Songwriter Irving Burgie is dead

Irving Louis Burgie (July 28, 1924[1] – November 29, 2019), also known as Lord Burgess, was an American musician and songwriter, regarded as "one of the greatest composers of Caribbean music".[2] He composed 34 songs for Harry Belafonte, including eight of the 11 songs on the Belafonte album Calypso (1956), the first album of any kind to sell one million copies.[3] Burgie also wrote the lyrics of the National Anthem of Barbados.[4] To date, songs penned by Irving Burgie have sold more than 100 million copies worldwide.[citation needed]

Songwriter Irving Burgie died in his native New York on November 29, at age 95. Though not an household name in the Caribbean, he wrote a number of standards that identified with the region, including Day-O, Jamaica Farewell and Island in The Sun.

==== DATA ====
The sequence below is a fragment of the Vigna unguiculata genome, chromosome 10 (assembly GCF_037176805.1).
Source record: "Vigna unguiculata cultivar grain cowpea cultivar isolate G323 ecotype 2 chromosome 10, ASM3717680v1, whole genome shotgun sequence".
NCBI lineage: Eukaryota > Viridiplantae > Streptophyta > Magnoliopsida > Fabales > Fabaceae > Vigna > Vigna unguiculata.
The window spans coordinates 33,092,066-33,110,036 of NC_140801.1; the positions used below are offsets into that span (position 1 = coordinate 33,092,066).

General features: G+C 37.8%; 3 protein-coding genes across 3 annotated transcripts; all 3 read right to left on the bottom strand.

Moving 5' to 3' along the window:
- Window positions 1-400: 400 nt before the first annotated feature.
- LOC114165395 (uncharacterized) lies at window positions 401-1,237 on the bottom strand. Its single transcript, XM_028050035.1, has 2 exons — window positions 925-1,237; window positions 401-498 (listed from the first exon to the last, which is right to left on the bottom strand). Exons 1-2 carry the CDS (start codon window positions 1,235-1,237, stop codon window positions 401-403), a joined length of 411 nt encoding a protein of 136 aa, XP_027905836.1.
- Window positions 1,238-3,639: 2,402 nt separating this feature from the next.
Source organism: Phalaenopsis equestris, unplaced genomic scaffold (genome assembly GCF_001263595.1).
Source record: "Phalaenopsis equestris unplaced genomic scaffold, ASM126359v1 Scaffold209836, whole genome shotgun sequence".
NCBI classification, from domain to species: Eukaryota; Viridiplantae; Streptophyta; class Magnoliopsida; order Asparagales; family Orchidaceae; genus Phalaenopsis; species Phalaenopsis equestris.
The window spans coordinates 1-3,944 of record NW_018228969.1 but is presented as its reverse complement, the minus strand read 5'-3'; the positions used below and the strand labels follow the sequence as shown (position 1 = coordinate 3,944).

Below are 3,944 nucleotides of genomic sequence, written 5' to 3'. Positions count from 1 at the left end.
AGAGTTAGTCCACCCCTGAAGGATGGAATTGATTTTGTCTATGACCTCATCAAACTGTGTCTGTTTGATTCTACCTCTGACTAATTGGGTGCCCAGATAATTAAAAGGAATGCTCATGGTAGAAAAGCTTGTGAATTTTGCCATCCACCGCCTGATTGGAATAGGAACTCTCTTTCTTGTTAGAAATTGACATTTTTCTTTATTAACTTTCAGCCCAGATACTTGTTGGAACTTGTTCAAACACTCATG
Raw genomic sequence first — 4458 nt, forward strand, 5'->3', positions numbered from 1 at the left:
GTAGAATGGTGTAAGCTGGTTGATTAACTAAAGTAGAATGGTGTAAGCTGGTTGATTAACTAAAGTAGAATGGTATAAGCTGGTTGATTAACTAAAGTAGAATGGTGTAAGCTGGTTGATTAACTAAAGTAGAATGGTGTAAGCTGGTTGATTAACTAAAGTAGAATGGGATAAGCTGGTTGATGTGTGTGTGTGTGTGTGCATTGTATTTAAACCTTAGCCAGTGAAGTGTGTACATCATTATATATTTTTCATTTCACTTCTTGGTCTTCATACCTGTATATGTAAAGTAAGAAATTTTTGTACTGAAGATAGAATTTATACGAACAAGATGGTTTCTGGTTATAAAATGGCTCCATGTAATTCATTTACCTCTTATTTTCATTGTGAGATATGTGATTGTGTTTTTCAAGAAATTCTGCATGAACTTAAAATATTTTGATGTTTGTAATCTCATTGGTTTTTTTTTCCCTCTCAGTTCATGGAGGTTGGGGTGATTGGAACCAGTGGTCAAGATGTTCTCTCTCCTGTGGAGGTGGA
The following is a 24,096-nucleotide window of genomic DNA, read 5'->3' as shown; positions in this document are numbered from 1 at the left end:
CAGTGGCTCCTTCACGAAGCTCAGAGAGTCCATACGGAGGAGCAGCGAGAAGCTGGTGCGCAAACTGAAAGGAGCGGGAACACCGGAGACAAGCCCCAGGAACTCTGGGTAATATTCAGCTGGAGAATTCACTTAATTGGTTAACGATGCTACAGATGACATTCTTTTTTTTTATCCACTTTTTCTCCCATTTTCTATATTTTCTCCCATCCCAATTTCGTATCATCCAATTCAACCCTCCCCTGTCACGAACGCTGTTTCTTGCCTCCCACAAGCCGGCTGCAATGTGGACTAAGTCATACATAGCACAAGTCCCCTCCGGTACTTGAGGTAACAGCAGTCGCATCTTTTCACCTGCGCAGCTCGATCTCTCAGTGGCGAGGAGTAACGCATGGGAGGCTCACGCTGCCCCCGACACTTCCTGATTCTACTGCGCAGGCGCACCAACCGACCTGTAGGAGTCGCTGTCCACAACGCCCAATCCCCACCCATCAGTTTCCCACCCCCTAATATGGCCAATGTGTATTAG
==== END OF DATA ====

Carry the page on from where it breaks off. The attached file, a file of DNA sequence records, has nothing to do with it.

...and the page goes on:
Various news reports quoted his son, Andrew, giving the cause of death as heart failure.

Maxine Hamilton-Alexander, a Jamaican with strong ties in the New York/West Indian cultural circles, knew Burgie for 15 years. She described him as “an erudite man. His generosity of spirit exceeded most people I have met.”

Hamilton-Alexander was a board member of the Caribbean Cultural Theater in 2010 when that organisation presented Burgie with its Legacy Award in New York.

Born in Brooklyn, New York to an African-American father and Barbadian mother, Burgie told this writer in a 2011 interview that he learned about Caribbean culture from his mother who moved to the United States in the early 20th century.

After serving in the US Army in World War II, he attended and graduated from The Julliard School. In the early 1950s, while leading the Lord Burgess and the Serenaders band, he met Jamaican folklorist Louise “Miss Lou” Bennett and they became quick friends.

“I really got to know all the folk songs through her,” said Burgie in that 2011 interview.